Depending on whom you ask, cryptocurrency is either digital snake oil or revolutionary technology. Crypto markets have plunged in recent weeks and everyone is looking for answers.
So it makes sense that a website dedicated to documenting mishaps, failures, and scams in the industry is suddenly taking off. And who’s behind it? Molly White, a 29-year-old Wikipedia enthusiast and former HubSpot employee who has emerged as one of the industry’s most pointed critics.
How the 2016 Northeastern University graduate, who lives in the Boston area, came to be one of the most listened-to people on crypto and blockchain tech is complicated. But it started in the past year, when the field became impossible to ignore.
The price of bitcoin surged to an all-time-high of nearly $70,000 in November. Ads for crypto companies were featured during the Super Bowl. Celebrities changed their Twitter profile pictures to non-fungible tokens, or NFTs. Some of White’s friends began quitting their traditional tech jobs to work for crypto firms.
So White, a longtime Wikipedia editor on the side, started to research the technology. But the more she learned, the more she realized crypto was being marketed as something everyone should be getting into, despite a history rife with fraud, scams, and predatory marketing.
“[I was] seeing people get screwed over again and again and again,” White said. “There wasn’t a permanent record of what was actually happening and how poorly a lot of these projects were ending.”
Her first instinct was to start writing Wikipedia articles about crypto and the related field of “web3.” But she quickly realized Wikipedia wouldn’t be the best place for her work — among other things, it would have required her to take a neutral approach.
“I have a pretty strong opinion,” she said.
So late last year, while working full-time at HubSpot, White created a website called “Web3 Is Going Just Great.” (The name is as sarcastic as it sounds, with the longer version ending with “...and is definitely not an enormous grift that’s pouring lighter fluid on our already smoldering planet.”) On the site, she chronicles — sometimes several times a day — bad things happening in crypto.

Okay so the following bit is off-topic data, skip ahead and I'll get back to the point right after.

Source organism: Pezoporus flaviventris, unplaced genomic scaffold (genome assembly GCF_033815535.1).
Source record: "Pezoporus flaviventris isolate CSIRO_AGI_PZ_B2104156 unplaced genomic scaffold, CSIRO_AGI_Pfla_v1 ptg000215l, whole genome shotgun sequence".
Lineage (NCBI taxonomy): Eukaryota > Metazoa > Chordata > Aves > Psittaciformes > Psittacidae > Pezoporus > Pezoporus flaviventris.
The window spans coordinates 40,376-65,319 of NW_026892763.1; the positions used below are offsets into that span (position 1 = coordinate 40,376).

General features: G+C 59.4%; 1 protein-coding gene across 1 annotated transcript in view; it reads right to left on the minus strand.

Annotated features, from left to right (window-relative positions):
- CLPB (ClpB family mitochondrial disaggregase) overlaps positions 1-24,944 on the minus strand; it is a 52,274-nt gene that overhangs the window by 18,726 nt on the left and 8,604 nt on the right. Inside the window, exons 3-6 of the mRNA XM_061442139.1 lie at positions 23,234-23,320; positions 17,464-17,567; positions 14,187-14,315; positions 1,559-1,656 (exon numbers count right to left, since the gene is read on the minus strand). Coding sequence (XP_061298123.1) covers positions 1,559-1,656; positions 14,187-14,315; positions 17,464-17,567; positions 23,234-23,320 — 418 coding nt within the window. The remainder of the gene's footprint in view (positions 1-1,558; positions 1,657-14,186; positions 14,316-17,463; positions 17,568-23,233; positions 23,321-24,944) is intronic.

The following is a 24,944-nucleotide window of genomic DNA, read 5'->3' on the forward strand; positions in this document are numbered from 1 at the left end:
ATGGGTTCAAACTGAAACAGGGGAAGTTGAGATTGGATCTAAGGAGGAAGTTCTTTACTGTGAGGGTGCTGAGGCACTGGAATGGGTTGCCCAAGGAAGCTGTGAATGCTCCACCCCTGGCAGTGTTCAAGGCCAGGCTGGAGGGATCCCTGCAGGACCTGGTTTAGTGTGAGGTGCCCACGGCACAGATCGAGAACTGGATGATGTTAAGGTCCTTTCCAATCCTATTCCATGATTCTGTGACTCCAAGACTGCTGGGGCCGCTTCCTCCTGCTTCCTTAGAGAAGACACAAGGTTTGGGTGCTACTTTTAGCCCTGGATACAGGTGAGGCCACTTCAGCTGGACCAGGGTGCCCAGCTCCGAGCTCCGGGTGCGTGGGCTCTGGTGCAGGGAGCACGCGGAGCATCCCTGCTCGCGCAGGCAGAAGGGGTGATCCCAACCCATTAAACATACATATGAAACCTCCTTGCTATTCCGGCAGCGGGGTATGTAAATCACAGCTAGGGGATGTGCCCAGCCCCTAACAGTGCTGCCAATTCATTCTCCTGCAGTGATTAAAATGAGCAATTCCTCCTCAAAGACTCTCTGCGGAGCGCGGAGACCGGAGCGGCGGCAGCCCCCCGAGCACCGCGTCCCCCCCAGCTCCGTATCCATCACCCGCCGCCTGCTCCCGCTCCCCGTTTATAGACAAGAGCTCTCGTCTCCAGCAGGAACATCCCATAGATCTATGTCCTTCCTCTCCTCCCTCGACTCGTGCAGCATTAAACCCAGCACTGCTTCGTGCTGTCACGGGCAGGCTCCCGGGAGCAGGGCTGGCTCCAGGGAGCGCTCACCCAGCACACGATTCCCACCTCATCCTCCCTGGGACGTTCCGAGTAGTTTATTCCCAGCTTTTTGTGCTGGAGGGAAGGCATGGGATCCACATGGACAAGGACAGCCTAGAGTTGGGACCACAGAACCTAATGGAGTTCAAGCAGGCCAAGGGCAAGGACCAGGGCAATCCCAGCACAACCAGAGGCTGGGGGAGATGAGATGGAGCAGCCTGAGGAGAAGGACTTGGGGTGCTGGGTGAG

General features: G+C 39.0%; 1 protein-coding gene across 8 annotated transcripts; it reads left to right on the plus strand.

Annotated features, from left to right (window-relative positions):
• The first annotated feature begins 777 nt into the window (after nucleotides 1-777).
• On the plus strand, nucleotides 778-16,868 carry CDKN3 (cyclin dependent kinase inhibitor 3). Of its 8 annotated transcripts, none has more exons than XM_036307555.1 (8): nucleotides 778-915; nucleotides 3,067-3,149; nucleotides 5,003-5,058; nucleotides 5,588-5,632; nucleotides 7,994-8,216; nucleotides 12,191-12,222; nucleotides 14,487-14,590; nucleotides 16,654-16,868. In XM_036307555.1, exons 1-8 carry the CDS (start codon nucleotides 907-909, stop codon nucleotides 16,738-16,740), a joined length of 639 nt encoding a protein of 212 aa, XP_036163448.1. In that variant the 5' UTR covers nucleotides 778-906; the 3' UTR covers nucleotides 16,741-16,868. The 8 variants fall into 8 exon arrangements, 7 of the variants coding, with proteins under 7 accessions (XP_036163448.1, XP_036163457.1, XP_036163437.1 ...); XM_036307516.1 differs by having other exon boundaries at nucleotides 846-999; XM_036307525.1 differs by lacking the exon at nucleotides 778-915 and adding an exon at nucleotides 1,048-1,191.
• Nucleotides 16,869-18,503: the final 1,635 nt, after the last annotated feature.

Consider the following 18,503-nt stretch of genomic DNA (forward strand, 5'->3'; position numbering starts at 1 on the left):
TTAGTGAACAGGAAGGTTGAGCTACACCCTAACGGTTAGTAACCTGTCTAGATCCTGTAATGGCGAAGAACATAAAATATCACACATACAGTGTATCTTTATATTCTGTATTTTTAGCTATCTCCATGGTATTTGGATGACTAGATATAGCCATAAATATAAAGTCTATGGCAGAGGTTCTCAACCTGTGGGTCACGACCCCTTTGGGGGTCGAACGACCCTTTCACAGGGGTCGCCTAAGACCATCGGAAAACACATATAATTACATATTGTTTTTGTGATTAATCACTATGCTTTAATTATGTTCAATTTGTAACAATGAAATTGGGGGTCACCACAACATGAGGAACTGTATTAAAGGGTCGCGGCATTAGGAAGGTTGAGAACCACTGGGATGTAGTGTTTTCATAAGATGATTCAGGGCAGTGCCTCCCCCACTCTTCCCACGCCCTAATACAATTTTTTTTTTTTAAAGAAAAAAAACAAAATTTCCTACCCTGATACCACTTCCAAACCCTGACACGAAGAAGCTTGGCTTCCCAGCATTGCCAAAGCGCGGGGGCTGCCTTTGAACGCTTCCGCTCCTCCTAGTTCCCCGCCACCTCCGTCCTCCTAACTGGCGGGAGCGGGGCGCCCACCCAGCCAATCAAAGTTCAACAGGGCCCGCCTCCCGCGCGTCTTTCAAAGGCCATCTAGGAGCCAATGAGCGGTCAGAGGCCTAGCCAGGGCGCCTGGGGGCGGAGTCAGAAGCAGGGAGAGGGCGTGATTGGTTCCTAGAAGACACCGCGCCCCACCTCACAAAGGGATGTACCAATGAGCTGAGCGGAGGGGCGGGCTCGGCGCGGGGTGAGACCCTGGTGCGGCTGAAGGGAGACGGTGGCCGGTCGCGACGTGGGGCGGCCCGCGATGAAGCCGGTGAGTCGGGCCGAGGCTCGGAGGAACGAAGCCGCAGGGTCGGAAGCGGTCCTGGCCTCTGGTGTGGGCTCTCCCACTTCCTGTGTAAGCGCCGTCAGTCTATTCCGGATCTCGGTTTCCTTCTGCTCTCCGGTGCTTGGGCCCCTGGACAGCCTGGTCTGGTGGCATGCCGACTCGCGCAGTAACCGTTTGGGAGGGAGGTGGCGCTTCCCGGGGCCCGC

“There’s a narrative that’s become so loud and pervasive, that everyone should be getting involved in this,” she said. “It feels like I have this obligation to speak out about it.”
And others are listening.
She is regularly quoted by national news outlets, was a guest lecturer at Stanford University, and has advised US senators, including Senator Elizabeth Warren, on blockchain and cryptocurrency.
As White has learned over the past year, criticizing crypto isn’t easy. In a space known for unwavering optimism and “bro culture,” she’s the outspoken opponent pointing out its problems.
White has been the victim of online harassment, doxxing (when private information is revealed about someone), and threats of violence. As a result, she doesn’t share much identifying information about her family or where she lives.
White, who grew up in Maine, started editing on Wikipedia around the time she was 13. “My family knew I was doing it, and to some extent my friends knew,” she said. “It was kind of just like, ‘Oh, that’s one of Molly’s weird hobbies.’”
Though she got started writing about her favorite bands, White now focuses on controversial viewpoints and male-dominated spaces, including right-wing extremism and “involuntary celibates,” or incels. She has also served on the site’s arbitration committee, which settles its toughest disputes.
Andrew Lih, a Wikipedia veteran who has known White since she was a teen, said most editors concentrate on topics they take a personal interest in. White, he said, tackles things “she absolutely doesn’t like.”
“She wants to make sure the record has the best information,” he said.
Lih credits White’s rise to her ability to present information in a way that is digestible. On her crypto website, she writes in a terse, matter-of-fact style and uses hashtags such as #yikes, #badidea, and #hmm. She isn’t condescending or alarmist, either.